Despite the disruptions in the market, multifamily developers remain busy and lenders have been willing to provide construction financing.
Notwithstanding notable exceptions including San Francisco and New York City, where a surge in vacancies has led to rent reductions and generous concessions, the multifamily sector remains in a solid position despite the COVID-19 crisis. One sign of this is the fact that lenders remain willing to provide construction loans for many projects.
“Every Cushman & Wakefield office throughout the country is seeing a lot of multifamily loan requests,” says Jeremy Korer, senior director in the equity, debt, and structured finance group for Cushman & Wakefield, working in firm’s Phoenix, Ariz., office.
The rise in financing volume for apartment developments is a big change from early in 2020. “In March and April, there was demand but there was nobody lending,” says Korer. “In July it started to pick up. People were having conversations again.”
There are some exceptions. Many investors who own smaller apartment buildings have struggled to find small balance loans in the current climate. But many other capital sources remain aggressive, including Fannie Mae and Freddie Mac.
“Many of these projects might have been done a few months ago if they had not been delayed,” says Bob Barone, director in the White Plains, N.Y., office of Partner Engineering and Science Inc., a construction consultant to the lending and investment community. The firm participates in about 1,000 different apartment developments across the U.S. every month. “It has been busier than we expected.”
However, some apartments experts worry lenders won’t be able to keep financing loans at their current pace for much longer.
“Everybody is questioning whether banks can make their next loan down the line,” says Korer. “Lenders are getting full in certain markets—for some lenders there is already an exposure issue… Over the next six-to-nine months is construction money going dry up altogether?”
High demand for apartments and low interest rates lure developers, lenders
Renters continue to fill new apartments in many markets, despite all of the new apartments already opening their doors. And it’s happening even while increasing numbers of renters have been struggling to pay rents, as evidenced by the numbers reported in NMHC’s monthly Rent Payment Tracker. The COVID-19 relief package that Congress passed and President Trump signed into law late last year provided some relief in the form of direct payments and unemployment relief. But many observers think another rescue package is necessary to help cover the continued economic disruptions until the virus is more under control after more of the U.S. population has been vaccinated.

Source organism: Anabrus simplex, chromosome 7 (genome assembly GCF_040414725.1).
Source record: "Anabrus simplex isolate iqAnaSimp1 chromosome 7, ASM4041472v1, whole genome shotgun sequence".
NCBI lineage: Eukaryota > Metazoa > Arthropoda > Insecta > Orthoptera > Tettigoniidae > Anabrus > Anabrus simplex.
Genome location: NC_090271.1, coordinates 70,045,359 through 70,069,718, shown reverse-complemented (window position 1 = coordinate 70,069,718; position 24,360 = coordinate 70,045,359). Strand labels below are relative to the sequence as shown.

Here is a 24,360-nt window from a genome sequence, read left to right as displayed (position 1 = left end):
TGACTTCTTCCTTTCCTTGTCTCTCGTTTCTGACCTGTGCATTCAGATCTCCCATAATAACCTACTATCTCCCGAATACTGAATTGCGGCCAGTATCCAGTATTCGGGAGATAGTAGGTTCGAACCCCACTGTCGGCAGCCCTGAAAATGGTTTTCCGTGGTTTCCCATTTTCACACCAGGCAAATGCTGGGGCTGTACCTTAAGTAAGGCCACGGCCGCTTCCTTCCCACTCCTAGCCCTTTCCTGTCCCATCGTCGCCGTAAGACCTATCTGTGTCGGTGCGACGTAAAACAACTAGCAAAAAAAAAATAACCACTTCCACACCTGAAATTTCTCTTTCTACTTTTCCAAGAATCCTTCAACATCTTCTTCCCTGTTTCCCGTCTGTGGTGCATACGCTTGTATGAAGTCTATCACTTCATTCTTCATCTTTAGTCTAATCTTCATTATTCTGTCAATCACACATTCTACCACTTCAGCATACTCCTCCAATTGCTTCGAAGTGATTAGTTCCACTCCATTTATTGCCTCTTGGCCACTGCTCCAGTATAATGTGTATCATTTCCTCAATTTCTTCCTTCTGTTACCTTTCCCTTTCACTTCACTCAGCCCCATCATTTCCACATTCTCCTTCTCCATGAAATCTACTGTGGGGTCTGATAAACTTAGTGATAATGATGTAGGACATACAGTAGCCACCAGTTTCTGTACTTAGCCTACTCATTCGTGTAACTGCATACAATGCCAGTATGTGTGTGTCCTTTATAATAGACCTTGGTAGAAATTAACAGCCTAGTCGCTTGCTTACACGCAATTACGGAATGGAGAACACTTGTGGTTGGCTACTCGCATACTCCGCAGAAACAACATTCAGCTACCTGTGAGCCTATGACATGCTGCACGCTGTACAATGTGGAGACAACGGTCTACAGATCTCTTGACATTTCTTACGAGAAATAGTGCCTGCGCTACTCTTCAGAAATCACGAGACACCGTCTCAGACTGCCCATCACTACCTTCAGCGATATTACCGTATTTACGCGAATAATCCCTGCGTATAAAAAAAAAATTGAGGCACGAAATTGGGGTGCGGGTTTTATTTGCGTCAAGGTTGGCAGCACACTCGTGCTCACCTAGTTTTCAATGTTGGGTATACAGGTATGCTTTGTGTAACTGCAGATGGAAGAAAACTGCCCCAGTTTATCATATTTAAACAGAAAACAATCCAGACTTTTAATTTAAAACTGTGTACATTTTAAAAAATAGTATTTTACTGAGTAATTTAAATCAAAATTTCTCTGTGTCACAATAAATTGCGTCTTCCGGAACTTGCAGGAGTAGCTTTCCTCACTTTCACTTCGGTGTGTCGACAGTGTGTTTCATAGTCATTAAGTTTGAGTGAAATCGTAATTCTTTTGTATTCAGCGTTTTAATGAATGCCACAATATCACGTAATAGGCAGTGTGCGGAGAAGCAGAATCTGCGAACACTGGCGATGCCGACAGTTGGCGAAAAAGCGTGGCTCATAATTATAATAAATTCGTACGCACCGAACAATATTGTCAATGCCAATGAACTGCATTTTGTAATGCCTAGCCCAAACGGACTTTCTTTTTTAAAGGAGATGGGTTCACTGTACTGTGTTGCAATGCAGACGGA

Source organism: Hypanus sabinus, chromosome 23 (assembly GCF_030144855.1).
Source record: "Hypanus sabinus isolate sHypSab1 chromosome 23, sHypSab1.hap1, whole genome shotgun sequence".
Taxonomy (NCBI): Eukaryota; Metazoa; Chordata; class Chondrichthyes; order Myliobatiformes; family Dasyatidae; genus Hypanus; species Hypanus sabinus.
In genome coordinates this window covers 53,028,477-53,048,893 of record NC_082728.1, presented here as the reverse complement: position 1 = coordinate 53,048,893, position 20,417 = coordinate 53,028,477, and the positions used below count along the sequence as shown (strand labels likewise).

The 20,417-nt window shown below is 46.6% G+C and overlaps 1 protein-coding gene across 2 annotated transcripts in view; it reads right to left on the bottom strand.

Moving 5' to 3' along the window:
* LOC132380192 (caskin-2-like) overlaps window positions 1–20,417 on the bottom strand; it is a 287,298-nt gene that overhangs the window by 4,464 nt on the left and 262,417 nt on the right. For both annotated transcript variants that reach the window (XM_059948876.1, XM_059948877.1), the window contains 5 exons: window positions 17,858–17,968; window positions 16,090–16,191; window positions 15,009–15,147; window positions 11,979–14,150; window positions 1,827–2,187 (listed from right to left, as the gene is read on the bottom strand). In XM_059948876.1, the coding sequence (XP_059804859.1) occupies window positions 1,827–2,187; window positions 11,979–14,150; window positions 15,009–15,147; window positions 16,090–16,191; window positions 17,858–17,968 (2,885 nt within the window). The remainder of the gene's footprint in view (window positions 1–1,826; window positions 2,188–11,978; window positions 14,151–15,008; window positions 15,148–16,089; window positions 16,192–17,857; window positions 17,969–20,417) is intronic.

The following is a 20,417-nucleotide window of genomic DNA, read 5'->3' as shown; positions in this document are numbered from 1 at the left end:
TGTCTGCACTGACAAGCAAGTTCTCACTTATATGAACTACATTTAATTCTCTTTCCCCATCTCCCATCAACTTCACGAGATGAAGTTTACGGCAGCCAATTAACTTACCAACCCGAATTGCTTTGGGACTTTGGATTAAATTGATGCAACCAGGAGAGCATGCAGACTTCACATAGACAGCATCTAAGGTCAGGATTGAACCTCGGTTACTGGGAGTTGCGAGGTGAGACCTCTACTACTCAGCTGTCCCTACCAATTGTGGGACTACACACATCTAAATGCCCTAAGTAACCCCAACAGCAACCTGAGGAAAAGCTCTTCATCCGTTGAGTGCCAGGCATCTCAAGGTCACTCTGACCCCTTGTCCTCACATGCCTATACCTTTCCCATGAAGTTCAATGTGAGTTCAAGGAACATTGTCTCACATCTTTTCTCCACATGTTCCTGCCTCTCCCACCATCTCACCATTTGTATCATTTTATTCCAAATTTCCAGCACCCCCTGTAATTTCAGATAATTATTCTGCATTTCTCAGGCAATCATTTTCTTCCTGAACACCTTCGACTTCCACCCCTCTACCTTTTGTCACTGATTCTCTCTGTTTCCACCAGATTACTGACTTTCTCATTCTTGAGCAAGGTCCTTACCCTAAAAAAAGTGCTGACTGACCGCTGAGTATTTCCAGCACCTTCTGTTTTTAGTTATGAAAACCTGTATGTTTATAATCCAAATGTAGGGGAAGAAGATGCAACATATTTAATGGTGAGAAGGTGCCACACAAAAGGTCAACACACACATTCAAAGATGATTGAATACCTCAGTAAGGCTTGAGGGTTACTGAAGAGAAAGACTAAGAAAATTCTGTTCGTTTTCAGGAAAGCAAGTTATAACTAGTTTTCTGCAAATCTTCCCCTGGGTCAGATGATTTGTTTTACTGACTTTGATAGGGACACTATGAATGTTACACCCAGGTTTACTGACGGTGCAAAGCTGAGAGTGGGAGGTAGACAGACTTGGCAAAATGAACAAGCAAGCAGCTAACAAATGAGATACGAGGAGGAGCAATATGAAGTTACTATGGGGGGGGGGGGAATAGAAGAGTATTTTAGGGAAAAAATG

In its annual forecast, CBRE projected a “return to pre-COVID vacancy levels and a 6 percent increase in net effective rents next year, with a full market recovery occurring in early 2022.”
“There seems to be a very strong demand for rentals even with more supply coming online,” says Korer. “The demand for rentals is making it easier to get financing.”
Low interest rates are also helping new plans to open apartments make sense. “The low interest rate environment has continued to be very beneficial to borrowers,” says Korer.
Banks offer recourse loans that cover 55 percent 65 percent of the cost of apartment developments for their stronger clients, according to Webb. Interest rates float 300 basis points, on average, over the London Interbank Offered Rate (LIBOR), which was extremely low at about 0.2 percent in late December 2020.
That works out to all-in interest rates that float close to 3 percent. “Very few bank lenders require higher floors for pricing,” says David Webb, vice chairman of debt and structured finance in CBRE’s capital markets team.
Banks also sometimes offer larger loans, though to receive a loan that covers as much as 75 percent of the cost of a development, a proposed apartment development would need a strong sponsor, says Korer.
Debt funds offer non-recourse loans that can cover 55 percent 60 percent of the cost of apartment developments, but many loans are still in the 50 percent range, according to Webb. Interest rates float, on average, 350 basis points over the LIBOR.
Lenders may be willing to make construction loans, but they are taking a much closer look at those loans—and their sponsors—since the pandemic scrambled the U.S. economy.
“Less accomplished or smaller sponsors have a harder time getting debt and equity,” says Webb. “Lenders want strong sponsors first and foremost, second would-be great locations.”